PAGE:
BDS aims at best target – shareholders’ precious pockets
BDS: Boycott, Divestment and Sanctions
From Web Arab News Digest
February 24, 2014
Since our posting of 13 December the BDS campaign is “turning mainstream” as the Economist put it on 8 February. Such a campaign is bound to be a war of perceptions, and perceptions are changing but are hard to measure objectively. Supporters of the campaign claim every headline as a victory. Opponents deride BDS as stupid and anti-Semitic (Mike Huckabee in the Jerusalem Post) , but face the problem that action to counter it risks giving it more profile, for example what seems to have been a very minor protest in New Zealand makes headlines in Ha’aretz.
In France some 20 BDS activists have been convicted and fined under the “Lellouche” law against discrimination, described by the head of the legal task force of French Jewish communities as “the most effective legislation on BDS today.” But Ha’aretz comments ‘the official crackdown is sparking a backlash from activists who argue that the Lellouche law is too restrictive of free speech. Before the convictions of Trichine and her associates, a solidarity petition by pro-Palestinian activists failed to garner more than 1,500 signatures. After the convictions, 51 groups — among them several labor unions and political parties with hundreds of thousands of supporters combined — condemned the verdict as “an unbearable attack on freedom of expression.” ’
The article below is published by the Canadian Friends of Sabeel, which is based in Jerusalem and describes itself as an ecumenical grassroots liberation theology movement among Palestinian Christians. The author is a former Toronto stockbroker and derivatives trader on the Toronto Stock Exchange floor, later the Anglican Vicar of Gaza, and now Chair of Canadian Friends of Sabeel; his prose style is more stockbroker than vicar. He argues that BDS is now having a serious impact on world markets, and supports his argument with an impressive series of links to reports in Bloomberg and elsewhere.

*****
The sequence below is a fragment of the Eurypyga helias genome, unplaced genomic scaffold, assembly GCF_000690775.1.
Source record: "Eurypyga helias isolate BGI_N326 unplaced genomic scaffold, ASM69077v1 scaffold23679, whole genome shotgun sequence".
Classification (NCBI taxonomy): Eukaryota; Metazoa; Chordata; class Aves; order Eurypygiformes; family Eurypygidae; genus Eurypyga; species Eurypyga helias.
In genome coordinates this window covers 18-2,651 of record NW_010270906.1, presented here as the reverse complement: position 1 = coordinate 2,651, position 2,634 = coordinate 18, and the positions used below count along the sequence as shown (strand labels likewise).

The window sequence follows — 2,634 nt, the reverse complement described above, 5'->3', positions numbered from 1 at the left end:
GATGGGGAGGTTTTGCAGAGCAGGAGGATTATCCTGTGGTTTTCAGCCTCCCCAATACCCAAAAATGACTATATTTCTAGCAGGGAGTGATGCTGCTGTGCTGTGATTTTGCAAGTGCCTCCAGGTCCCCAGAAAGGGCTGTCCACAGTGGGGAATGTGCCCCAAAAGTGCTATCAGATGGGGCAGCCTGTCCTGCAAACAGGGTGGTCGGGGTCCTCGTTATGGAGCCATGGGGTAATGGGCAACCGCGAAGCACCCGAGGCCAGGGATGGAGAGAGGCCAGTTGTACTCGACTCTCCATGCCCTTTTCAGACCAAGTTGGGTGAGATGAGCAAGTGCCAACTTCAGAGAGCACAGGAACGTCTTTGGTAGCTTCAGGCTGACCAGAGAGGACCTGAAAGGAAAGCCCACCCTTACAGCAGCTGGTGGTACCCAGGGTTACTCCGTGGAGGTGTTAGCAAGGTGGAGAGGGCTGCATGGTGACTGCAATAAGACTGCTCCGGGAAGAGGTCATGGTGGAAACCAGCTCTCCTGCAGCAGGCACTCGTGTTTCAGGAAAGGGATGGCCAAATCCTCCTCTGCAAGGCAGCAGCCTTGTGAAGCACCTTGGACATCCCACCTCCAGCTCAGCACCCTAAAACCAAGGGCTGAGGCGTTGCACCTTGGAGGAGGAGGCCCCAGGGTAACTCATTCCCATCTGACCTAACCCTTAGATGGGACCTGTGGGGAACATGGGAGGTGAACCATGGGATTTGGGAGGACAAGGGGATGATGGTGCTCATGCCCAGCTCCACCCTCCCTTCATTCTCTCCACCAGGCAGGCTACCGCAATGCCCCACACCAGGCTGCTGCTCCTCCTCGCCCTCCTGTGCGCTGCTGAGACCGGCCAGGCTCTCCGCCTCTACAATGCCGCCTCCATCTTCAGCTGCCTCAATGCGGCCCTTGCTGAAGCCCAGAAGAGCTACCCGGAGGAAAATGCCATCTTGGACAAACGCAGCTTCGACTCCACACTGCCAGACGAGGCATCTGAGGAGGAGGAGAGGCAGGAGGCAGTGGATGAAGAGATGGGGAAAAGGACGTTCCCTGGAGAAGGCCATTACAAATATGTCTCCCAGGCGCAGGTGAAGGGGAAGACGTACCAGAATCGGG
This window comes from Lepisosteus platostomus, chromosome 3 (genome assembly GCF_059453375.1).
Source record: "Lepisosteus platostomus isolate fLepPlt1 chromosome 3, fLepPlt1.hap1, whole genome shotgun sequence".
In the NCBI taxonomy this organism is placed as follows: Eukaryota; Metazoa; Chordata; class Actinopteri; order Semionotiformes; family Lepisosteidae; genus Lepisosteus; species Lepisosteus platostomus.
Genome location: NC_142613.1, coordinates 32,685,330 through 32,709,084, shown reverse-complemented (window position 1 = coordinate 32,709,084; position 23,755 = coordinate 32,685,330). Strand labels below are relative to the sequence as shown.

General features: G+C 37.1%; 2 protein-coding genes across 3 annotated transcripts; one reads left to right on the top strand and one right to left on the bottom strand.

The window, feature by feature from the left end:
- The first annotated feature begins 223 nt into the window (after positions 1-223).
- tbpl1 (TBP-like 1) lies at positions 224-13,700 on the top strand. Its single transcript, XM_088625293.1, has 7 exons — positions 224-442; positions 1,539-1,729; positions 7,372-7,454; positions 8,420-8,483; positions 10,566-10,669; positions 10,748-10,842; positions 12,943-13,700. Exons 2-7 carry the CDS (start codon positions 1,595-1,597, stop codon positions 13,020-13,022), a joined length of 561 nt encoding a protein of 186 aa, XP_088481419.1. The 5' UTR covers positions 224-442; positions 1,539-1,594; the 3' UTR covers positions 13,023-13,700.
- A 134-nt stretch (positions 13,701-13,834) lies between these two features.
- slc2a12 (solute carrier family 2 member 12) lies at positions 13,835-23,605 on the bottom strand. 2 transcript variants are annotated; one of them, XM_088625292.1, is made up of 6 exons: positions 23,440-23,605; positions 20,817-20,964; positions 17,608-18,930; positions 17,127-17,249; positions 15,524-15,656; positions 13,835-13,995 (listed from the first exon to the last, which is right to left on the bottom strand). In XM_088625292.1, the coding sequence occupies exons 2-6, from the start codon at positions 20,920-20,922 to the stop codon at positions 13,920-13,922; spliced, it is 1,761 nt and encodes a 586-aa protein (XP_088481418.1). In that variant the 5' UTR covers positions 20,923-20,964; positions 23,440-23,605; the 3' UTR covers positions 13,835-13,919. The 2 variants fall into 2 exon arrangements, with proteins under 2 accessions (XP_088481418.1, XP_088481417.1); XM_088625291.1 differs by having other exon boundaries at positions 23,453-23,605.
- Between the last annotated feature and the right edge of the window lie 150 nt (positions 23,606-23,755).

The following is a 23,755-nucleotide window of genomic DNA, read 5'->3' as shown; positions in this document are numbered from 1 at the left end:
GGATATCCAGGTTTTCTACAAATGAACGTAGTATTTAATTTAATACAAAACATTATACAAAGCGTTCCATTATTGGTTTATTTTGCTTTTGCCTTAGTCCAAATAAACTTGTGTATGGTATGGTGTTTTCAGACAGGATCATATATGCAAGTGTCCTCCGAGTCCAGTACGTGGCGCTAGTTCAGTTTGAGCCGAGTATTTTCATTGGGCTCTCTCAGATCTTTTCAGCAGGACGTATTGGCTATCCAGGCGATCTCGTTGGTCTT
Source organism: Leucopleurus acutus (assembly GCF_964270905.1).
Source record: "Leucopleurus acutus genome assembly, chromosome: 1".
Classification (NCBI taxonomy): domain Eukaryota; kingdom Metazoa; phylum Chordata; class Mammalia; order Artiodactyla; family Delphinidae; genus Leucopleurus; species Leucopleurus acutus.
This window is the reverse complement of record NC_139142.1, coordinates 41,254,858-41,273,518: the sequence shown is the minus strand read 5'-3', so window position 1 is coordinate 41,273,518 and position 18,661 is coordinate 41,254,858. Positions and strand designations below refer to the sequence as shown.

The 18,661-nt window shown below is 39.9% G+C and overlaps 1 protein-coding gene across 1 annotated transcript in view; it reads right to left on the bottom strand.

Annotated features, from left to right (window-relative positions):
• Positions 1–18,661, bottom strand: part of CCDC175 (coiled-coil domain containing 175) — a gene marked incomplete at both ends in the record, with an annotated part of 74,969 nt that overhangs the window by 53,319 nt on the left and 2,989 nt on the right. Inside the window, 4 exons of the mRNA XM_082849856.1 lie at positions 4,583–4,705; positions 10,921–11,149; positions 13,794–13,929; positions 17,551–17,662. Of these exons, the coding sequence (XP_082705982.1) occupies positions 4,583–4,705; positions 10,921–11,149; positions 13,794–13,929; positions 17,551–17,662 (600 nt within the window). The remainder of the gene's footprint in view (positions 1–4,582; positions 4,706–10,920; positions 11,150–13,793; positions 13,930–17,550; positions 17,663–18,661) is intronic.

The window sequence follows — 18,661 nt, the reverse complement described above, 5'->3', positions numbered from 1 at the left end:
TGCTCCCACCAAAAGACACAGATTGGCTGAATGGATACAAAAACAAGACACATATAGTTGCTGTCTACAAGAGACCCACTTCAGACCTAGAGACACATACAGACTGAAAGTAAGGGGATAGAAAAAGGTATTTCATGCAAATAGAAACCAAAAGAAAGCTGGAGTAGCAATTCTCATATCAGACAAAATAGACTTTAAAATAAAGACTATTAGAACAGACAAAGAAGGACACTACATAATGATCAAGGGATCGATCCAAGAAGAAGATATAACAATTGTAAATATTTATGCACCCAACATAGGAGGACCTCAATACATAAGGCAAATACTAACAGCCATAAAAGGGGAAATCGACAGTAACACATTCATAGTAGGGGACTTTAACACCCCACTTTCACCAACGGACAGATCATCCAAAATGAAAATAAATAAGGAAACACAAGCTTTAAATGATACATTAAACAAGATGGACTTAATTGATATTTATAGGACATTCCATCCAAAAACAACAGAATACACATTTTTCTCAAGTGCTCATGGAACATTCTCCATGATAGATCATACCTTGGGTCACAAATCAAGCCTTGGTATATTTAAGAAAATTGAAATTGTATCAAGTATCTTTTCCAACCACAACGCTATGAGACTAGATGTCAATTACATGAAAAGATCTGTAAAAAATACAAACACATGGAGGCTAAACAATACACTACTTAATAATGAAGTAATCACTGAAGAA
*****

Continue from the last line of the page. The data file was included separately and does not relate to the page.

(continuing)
BDS movement scores huge in Superbowl victory over Sodastream
Wall St. takes notice of implications of doing business in illegal Israeli settlements
By Rev. Robert Assaly, Canadian Friends of Sabeel
February 20, 2014
The snowballing BDS (Boycott, Divestment, Sanctions) movement targeting illegal Israeli activities which undermine hopes for Palestinian-Israeli peace had their game bumped up into the big leagues overnight last week. One of the world’s premiere global financial data news services, Bloomberg, arguably the CNN of Wall Street, published the headline – a game-changer — “SodaStream Drops Amid Sanctions Over Jewish Settlements.” Also appearing in their Business Week service under a similar banner using the word “Boycott,” it was reissued in several web and print outlets.
The appearance of the article itself assures future big scores for the BDS movement against publically traded companies. Bloomberg reported that Sodastream stock hit a new two-year low due to the worldwide boycott movement targeting the company. Despite being in the crosshairs for manufacturing its product in an illegal Jewish-only settlement built on stolen Palestinian land in the occupied West Bank, Sodastream was initially unapologetic. Later, the CEO expressed regret about the plant in the settlement.
This stock plunge came on the first trading day after a Sodastream ad during the Superbowl put a spotlight on the controversy. Actress Scarlett Johansson had just switched teams from being an Oxfam ambassador, which opposes the illegal Israeli settlements, to Sodastream. Her appearance in their primetime Superbowl ad was expected to boost their fortunes. The pre-game controversy on national news and talk shows over the actress’ choice seemed to favour the company. But Bloomberg noted Sodastream investors were spooked by the boycott, voting with their dollars after the ad appeared.